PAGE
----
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Strong Words, But Where Is the Follow Up?

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While America is looking at another deep-freeze in our weather, we are starting to see the spring of economic opportunity for people with disabilities. But, like the returning polar vortex, we should be aware that we could easily fall back into the deep freeze of economic repression without action.

In the State of the Union speech, we will hear talk of economic opportunity for the long-term unemployed. We will listen for the minimum wage increase on federal contracts. All of this will help people with disabilities moving forward. It is proven that people with disabilities are a higher percentage of risking long-term unemployment, as well as a higher percentage of becoming underfunded employees. These movements by President Obama, and sponsored by Senator Tom Harkin, are wonderful opportunities to support people with disabilities.

This follows up legislation recently for Section 503 of the Rehabilitation Act, strengthening hiring outcomes for people with disabilities among federal contractors and subcontractors.

While no one likes mandates, it does take strong leadership and a willingness to change perceptions to be able to seek new outcomes. The president, and some congressional leaders, are beginning this change. A few Fortune 500 companies in the United States are following by increasing hiring practices and outcomes for people with disabilities, and more will follow.

While it's understood it takes strong leadership, I hope that leadership prevails beyond just tonight's speech. All too often we have seen strong words, without much follow-up. As part of the follow-up, we should all be sharing stories of how Americans benefit from higher wages and greater opportunities.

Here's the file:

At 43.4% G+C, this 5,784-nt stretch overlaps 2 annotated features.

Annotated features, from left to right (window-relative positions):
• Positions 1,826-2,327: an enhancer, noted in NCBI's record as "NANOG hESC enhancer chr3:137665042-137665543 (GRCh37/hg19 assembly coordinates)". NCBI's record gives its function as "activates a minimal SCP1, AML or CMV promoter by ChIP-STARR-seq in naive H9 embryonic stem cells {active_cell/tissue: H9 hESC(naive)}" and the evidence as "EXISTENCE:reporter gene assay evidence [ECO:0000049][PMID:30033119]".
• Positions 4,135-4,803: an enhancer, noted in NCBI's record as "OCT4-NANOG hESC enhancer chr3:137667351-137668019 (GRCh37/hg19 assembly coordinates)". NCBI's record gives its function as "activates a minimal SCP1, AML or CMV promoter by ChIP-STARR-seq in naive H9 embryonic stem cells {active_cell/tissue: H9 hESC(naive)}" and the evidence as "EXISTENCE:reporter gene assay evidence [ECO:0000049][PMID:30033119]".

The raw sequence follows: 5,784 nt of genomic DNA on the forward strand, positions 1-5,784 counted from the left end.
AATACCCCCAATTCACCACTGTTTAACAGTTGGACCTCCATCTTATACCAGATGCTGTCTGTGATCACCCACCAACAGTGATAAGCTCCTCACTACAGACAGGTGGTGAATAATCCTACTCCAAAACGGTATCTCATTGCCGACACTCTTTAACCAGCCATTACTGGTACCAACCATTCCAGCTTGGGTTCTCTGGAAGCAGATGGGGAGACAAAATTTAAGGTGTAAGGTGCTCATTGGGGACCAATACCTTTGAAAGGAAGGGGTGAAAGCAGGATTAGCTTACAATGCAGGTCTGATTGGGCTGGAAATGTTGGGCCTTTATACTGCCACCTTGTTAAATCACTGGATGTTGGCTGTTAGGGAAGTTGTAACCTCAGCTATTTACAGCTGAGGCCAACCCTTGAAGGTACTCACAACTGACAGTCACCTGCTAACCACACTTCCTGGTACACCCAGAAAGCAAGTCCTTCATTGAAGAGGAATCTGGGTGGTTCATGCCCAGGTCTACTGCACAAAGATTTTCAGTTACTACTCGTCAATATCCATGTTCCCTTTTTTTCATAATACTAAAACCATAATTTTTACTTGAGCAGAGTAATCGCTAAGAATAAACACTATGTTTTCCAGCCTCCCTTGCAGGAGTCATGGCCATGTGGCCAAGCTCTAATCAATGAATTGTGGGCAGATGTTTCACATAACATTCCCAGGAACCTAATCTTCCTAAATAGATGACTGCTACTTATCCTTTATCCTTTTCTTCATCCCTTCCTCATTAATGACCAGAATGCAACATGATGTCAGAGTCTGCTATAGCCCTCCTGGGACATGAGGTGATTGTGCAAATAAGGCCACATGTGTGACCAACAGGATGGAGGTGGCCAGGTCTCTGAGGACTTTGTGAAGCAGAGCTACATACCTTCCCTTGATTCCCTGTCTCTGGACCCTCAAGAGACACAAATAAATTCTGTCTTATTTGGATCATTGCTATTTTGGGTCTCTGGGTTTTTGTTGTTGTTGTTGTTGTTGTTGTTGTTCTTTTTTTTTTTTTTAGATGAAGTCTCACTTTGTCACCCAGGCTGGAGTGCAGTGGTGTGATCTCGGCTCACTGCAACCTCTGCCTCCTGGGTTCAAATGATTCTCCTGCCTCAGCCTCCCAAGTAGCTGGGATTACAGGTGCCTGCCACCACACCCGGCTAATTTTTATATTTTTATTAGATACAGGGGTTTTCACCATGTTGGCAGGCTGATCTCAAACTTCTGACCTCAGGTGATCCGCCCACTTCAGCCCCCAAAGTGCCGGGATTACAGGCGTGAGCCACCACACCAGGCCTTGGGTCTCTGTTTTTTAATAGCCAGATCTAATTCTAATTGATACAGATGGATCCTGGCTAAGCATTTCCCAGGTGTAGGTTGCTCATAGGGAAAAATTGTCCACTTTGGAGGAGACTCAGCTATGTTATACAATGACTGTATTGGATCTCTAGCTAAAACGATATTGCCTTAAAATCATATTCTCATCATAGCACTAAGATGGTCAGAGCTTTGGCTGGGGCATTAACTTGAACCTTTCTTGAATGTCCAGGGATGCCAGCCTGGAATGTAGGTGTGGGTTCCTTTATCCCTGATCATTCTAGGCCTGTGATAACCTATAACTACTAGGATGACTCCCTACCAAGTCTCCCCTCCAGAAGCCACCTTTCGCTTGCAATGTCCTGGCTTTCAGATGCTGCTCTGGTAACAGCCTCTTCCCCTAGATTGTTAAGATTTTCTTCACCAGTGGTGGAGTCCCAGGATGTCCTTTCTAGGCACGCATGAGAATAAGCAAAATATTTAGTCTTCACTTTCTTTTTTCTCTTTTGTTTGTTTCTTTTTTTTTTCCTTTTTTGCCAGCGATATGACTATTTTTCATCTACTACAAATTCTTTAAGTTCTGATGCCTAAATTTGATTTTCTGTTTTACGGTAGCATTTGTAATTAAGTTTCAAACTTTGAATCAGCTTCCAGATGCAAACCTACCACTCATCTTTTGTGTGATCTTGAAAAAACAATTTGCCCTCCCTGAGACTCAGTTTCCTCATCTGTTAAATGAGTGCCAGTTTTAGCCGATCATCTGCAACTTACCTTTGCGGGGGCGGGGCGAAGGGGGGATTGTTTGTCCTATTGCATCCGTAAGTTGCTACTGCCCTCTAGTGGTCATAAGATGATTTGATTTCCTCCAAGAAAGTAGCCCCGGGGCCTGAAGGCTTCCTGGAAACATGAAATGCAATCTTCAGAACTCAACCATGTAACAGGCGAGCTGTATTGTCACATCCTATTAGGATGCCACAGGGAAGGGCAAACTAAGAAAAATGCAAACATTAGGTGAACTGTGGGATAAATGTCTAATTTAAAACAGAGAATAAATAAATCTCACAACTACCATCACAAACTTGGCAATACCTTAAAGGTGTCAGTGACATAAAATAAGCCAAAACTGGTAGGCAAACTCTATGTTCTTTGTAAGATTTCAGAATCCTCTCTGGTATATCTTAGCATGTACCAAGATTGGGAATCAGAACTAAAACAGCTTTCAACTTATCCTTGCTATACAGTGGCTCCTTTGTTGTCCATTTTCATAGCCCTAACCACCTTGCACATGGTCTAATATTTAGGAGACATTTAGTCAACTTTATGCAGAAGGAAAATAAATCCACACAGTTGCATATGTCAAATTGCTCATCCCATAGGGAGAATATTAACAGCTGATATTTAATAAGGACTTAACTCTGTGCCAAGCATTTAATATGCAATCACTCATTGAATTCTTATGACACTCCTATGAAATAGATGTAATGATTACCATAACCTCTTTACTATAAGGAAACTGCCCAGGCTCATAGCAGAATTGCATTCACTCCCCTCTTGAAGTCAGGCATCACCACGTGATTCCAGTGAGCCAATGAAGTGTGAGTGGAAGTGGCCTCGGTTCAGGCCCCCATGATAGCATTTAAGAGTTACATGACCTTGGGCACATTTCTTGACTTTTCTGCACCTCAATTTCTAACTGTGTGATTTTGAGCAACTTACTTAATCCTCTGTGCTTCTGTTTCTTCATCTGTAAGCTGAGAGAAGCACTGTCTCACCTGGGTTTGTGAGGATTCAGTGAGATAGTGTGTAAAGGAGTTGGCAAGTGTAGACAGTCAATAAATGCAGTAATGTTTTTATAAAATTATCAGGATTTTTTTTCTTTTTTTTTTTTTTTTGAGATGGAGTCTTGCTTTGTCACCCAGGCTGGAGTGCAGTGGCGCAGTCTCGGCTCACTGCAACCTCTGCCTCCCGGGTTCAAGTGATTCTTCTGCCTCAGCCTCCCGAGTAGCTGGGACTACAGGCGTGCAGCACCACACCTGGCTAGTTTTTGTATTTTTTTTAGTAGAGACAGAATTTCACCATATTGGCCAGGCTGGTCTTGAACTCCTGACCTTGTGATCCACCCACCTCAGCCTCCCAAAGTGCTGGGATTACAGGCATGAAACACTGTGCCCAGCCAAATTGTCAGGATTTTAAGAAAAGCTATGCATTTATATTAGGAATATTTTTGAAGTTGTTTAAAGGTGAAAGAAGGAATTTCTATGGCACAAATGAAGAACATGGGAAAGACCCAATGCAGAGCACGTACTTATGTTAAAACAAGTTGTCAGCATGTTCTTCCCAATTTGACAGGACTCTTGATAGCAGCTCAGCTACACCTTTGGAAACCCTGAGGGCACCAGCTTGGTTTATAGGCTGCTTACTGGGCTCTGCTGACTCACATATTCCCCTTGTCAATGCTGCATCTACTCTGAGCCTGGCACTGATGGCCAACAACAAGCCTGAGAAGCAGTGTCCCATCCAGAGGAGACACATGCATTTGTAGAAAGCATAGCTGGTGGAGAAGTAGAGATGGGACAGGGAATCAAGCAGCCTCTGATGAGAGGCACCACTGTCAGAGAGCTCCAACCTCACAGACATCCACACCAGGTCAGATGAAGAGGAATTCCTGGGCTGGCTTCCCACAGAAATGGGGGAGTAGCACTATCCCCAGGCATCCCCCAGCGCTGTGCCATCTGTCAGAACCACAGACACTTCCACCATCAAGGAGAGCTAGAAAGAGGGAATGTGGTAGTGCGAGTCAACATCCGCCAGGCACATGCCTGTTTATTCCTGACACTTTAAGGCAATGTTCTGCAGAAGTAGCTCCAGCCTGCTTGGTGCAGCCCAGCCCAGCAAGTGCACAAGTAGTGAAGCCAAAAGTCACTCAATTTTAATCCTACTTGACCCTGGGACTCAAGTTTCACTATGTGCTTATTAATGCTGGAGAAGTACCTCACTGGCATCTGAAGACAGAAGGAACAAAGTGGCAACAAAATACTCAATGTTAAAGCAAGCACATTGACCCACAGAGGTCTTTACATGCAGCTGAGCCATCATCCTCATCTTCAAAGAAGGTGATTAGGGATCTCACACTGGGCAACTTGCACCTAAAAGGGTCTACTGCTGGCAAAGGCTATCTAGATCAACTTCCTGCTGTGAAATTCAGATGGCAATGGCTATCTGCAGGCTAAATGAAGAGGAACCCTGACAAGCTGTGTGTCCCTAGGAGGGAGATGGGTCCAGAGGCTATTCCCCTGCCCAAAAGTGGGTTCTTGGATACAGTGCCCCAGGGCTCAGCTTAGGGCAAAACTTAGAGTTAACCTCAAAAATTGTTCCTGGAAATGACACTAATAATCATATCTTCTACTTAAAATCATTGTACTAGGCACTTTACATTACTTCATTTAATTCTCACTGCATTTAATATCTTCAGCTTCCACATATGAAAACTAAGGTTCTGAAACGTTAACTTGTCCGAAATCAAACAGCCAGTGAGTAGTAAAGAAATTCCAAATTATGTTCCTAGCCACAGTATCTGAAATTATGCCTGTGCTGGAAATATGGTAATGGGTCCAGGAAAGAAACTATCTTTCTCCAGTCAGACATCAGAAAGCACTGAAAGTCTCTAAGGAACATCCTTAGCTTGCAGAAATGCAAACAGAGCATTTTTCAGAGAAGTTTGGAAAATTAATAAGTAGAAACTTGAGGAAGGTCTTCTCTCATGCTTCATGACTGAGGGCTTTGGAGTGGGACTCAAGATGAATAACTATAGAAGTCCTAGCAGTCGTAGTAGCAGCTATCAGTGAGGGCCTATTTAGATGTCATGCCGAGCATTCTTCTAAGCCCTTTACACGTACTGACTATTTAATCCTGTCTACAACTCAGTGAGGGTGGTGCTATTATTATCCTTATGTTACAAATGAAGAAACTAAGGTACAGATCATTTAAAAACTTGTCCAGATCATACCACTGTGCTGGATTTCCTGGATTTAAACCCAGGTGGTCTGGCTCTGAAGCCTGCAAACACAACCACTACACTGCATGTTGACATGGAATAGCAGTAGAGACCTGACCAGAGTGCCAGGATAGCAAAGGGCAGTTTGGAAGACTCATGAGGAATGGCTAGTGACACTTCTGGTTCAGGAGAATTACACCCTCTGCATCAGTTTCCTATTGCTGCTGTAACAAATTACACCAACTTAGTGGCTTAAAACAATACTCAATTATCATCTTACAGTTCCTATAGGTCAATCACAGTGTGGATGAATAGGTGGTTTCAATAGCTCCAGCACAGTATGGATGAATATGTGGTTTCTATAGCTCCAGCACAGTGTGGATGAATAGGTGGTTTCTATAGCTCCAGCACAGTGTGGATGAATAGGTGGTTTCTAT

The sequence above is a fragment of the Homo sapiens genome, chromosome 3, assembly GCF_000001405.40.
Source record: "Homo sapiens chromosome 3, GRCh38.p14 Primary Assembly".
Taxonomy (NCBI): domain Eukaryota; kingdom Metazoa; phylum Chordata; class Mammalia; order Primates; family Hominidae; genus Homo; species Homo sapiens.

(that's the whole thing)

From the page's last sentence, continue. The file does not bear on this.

Much like the weather this winter 2014, we must beware of what winds will blow in the future. Just because there's talk today, does not mean this will happen. We must be diligent in letting our representatives know how important these cooperative opportunities are for people with disabilities. We must let our senators and congressmen know this is a great opportunity to advance employment outcomes for people with disabilities.

Democracy for America sees the same pitfall I have, according to this

New York Times

quote by Jim Dean, chair of Democracy for America, an advocacy group founded by his brother, former Governor Howard Dean of Vermont:

This action, while a step forward, suggests he may still be unwilling to take the fighting stance necessary to deliver the big wins over growing inequality that our country desperately needs.

In a time when funding continues to be cut for disability programs in states, here is an opportunity to show economic growth for people with disabilities. To show your support, let your community leaders stand up for people with disabilities.